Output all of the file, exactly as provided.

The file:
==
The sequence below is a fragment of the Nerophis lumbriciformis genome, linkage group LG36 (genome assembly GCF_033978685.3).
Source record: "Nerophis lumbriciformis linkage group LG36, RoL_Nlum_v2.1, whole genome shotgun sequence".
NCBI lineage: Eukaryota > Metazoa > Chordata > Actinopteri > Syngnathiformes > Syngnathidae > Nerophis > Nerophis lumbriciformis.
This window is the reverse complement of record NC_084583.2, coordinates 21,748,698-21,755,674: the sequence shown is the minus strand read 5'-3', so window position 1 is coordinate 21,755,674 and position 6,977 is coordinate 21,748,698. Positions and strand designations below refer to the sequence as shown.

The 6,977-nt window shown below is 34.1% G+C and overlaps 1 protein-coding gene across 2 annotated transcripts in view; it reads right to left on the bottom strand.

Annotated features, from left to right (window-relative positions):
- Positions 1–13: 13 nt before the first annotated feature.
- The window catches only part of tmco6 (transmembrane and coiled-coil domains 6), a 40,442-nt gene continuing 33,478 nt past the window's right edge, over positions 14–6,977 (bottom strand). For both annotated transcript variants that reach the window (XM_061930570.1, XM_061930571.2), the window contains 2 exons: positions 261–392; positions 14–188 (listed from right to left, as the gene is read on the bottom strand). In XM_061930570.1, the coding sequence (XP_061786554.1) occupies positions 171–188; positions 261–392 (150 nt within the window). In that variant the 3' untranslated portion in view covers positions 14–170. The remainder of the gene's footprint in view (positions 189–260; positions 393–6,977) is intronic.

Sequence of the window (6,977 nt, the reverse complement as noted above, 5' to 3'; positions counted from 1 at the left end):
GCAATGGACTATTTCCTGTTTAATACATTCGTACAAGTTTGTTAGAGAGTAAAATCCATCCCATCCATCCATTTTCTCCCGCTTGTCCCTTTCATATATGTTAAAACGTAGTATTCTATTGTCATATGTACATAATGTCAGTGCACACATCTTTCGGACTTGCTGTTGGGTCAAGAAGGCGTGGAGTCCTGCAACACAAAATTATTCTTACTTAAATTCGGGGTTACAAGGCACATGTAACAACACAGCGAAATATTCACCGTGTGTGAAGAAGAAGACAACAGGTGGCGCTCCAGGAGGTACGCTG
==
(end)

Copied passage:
The sequence below is a fragment of the Nerophis lumbriciformis genome, linkage group LG36 (genome assembly GCF_033978685.3).
Source record: "Nerophis lumbriciformis linkage group LG36, RoL_Nlum_v2.1, whole genome shotgun sequence".
NCBI lineage: Eukaryota > Metazoa > Chordata > Actinopteri > Syngnathiformes > Syngnathidae > Nerophis > Nerophis lumbriciformis.
This window is the reverse complement of record NC_084583.2, coordinates 21,748,698-21,755,674: the sequence shown is the minus strand read 5'-3', so window position 1 is coordinate 21,755,674 and position 6,977 is coordinate 21,748,698. Positions and strand designations below refer to the sequence as shown.

The 6,977-nt window shown below is 34.1% G+C and overlaps 1 protein-coding gene across 2 annotated transcripts in view; it reads right to left on the bottom strand.

Annotated features, from left to right (window-relative positions):
- Positions 1–13: 13 nt before the first annotated feature.
- The window catches only part of tmco6 (transmembrane and coiled-coil domains 6), a 40,442-nt gene continuing 33,478 nt past the window's right edge, over positions 14–6,977 (bottom strand). For both annotated transcript variants that reach the window (XM_061930570.1, XM_061930571.2), the window contains 2 exons: positions 261–392; positions 14–188 (listed from right to left, as the gene is read on the bottom strand). In XM_061930570.1, the coding sequence (XP_061786554.1) occupies positions 171–188; positions 261–392 (150 nt within the window). In that variant the 3' untranslated portion in view covers positions 14–170. The remainder of the gene's footprint in view (positions 189–260; positions 393–6,977) is intronic.

Sequence of the window (6,977 nt, the reverse complement as noted above, 5' to 3'; positions counted from 1 at the left end):
GCAATGGACTATTTCCTGTTTAATACATTCGTACAAGTTTGTTAGAGAGTAAAATCCATCCCATCCATCCATTTTCTCCCGCTTGTCCCTTTCATATATGTTAAAACGTAGTATTCTATTGTCATATGTACATAATGTCAGTGCACACATCTTTCGGACTTGCTGTTGGGTCAAGAAGGCGTGGAGTCCTGCAACACAAAATTATTCTTACTTAAATTCGGGGTTACAAGGCACATGTAACAACACAGCGAAATATTCACCGTGTGTGAAGAAGAAGACAACAGGTGGCGCTCCAGGAGGTACGCTG